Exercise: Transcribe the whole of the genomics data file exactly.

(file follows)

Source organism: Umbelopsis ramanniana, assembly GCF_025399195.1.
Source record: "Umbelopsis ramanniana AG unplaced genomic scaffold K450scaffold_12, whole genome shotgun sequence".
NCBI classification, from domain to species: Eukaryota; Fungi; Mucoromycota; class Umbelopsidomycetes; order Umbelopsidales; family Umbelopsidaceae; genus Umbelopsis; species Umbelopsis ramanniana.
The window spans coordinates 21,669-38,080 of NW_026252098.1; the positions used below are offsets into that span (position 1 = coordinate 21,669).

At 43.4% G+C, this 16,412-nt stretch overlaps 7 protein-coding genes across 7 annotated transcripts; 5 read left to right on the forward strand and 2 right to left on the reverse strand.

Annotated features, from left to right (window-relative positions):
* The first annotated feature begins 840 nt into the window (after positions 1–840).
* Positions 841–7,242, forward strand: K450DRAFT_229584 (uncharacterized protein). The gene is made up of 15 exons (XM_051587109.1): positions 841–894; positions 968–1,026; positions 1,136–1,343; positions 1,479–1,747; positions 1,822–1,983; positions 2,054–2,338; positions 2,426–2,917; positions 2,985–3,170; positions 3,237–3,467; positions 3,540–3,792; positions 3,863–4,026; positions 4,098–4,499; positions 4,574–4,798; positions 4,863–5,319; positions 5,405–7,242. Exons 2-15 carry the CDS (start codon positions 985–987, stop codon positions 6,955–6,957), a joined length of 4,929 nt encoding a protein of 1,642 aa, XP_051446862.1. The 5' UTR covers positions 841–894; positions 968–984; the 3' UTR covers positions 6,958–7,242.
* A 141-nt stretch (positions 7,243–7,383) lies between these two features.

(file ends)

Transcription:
Source organism: Umbelopsis ramanniana, assembly GCF_025399195.1.
Source record: "Umbelopsis ramanniana AG unplaced genomic scaffold K450scaffold_12, whole genome shotgun sequence".
NCBI classification, from domain to species: Eukaryota; Fungi; Mucoromycota; class Umbelopsidomycetes; order Umbelopsidales; family Umbelopsidaceae; genus Umbelopsis; species Umbelopsis ramanniana.
The window spans coordinates 21,669-38,080 of NW_026252098.1; the positions used below are offsets into that span (position 1 = coordinate 21,669).

At 43.4% G+C, this 16,412-nt stretch overlaps 7 protein-coding genes across 7 annotated transcripts; 5 read left to right on the forward strand and 2 right to left on the reverse strand.

Annotated features, from left to right (window-relative positions):
* The first annotated feature begins 840 nt into the window (after positions 1–840).
* Positions 841–7,242, forward strand: K450DRAFT_229584 (uncharacterized protein). The gene is made up of 15 exons (XM_051587109.1): positions 841–894; positions 968–1,026; positions 1,136–1,343; positions 1,479–1,747; positions 1,822–1,983; positions 2,054–2,338; positions 2,426–2,917; positions 2,985–3,170; positions 3,237–3,467; positions 3,540–3,792; positions 3,863–4,026; positions 4,098–4,499; positions 4,574–4,798; positions 4,863–5,319; positions 5,405–7,242. Exons 2-15 carry the CDS (start codon positions 985–987, stop codon positions 6,955–6,957), a joined length of 4,929 nt encoding a protein of 1,642 aa, XP_051446862.1. The 5' UTR covers positions 841–894; positions 968–984; the 3' UTR covers positions 6,958–7,242.
* A 141-nt stretch (positions 7,243–7,383) lies between these two features.